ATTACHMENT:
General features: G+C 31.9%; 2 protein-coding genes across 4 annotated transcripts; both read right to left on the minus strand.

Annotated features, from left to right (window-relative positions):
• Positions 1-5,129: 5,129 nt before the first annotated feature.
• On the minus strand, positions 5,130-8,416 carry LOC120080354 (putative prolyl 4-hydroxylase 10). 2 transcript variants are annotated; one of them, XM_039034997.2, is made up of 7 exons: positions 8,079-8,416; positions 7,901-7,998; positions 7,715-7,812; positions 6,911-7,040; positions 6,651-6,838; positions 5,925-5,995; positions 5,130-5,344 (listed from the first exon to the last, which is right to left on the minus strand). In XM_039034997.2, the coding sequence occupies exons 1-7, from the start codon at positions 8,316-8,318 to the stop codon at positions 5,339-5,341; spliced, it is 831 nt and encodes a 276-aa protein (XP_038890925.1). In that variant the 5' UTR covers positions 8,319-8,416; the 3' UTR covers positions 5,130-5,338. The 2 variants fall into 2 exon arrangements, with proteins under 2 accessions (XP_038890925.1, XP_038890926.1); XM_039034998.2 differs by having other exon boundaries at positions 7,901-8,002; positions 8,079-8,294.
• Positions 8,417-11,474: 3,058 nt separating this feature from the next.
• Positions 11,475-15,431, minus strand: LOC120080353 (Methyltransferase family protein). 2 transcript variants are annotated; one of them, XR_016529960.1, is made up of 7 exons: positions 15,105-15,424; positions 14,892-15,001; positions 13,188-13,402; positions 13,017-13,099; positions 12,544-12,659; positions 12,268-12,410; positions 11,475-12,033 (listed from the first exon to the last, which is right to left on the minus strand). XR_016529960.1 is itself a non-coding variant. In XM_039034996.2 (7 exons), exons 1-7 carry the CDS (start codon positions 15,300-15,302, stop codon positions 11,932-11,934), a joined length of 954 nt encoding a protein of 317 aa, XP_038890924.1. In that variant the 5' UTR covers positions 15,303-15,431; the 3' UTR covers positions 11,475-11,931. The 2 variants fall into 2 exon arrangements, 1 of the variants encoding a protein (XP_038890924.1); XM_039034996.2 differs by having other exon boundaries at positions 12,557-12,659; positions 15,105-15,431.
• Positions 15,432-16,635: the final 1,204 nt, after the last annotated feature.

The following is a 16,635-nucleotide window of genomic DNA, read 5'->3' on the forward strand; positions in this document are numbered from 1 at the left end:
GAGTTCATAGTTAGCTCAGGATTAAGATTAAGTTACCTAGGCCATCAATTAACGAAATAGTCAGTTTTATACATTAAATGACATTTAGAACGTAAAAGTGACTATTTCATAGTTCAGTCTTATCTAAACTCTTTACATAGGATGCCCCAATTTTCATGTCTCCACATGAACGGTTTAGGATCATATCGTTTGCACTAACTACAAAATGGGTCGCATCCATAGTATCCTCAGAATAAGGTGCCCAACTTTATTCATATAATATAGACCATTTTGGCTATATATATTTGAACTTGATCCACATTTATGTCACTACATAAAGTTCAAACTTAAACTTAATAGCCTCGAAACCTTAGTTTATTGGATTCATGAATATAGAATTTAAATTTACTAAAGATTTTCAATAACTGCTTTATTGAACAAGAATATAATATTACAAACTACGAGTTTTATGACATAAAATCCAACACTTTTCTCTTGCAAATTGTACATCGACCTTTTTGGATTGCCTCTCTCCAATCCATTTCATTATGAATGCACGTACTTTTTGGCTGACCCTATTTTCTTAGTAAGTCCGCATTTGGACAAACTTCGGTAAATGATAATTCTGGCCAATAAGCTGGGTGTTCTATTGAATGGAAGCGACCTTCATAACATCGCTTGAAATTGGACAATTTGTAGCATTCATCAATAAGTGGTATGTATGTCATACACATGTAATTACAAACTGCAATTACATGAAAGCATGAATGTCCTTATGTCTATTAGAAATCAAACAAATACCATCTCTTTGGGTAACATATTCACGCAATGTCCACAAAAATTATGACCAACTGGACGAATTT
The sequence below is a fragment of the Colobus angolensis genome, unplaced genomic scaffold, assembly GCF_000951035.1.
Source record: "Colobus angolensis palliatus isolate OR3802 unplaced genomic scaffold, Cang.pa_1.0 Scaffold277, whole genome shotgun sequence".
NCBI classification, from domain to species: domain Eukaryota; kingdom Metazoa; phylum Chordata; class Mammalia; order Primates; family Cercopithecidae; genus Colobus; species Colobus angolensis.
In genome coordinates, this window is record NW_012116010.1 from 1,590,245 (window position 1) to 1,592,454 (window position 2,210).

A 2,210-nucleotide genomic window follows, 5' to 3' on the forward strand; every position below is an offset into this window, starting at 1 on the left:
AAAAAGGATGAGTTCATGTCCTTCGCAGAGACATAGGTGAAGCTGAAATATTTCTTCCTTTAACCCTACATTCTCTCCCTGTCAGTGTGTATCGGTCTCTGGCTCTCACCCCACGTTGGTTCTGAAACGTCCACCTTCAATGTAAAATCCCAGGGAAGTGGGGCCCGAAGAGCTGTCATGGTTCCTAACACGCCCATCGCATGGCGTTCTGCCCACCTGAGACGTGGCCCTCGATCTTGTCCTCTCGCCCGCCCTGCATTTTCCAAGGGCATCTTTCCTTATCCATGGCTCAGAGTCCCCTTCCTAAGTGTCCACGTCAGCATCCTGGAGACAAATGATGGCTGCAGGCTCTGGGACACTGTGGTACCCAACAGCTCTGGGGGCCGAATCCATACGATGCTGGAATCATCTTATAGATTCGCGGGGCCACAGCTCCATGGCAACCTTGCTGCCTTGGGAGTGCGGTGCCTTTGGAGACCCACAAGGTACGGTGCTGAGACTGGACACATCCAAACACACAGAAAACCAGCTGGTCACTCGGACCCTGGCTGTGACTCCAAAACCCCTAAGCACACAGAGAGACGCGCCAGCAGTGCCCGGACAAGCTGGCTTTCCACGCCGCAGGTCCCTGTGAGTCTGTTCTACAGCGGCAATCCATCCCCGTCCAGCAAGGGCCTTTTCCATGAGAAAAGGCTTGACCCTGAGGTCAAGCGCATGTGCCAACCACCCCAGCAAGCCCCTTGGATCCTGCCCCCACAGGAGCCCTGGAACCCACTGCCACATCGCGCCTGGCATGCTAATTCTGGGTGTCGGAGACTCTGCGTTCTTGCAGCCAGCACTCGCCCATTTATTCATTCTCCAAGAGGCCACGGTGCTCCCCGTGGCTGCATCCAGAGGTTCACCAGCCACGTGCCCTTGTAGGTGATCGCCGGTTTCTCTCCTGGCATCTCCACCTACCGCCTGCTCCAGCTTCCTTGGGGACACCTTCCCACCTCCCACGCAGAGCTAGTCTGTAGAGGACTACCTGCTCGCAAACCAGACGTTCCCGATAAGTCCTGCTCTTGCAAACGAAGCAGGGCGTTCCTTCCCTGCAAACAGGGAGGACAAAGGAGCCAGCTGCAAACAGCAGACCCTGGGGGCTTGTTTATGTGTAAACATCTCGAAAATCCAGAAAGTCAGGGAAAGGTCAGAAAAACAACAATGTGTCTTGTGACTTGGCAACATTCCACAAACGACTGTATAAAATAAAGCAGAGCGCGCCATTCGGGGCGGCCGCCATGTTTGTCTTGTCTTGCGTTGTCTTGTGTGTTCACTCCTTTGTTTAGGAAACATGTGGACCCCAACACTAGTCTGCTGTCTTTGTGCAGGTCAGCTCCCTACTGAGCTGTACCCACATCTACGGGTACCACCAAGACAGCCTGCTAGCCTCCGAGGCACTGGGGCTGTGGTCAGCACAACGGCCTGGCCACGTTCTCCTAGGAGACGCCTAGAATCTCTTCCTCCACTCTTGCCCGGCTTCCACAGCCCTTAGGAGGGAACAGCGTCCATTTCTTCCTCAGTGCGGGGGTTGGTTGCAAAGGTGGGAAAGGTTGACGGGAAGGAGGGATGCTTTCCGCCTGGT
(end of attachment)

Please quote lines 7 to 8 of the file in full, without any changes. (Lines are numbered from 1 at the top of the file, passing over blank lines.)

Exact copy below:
• Positions 15,432-16,635: the final 1,204 nt, after the last annotated feature.

The following is a 16,635-nucleotide window of genomic DNA, read 5'->3' on the forward strand; positions in this document are numbered from 1 at the left end: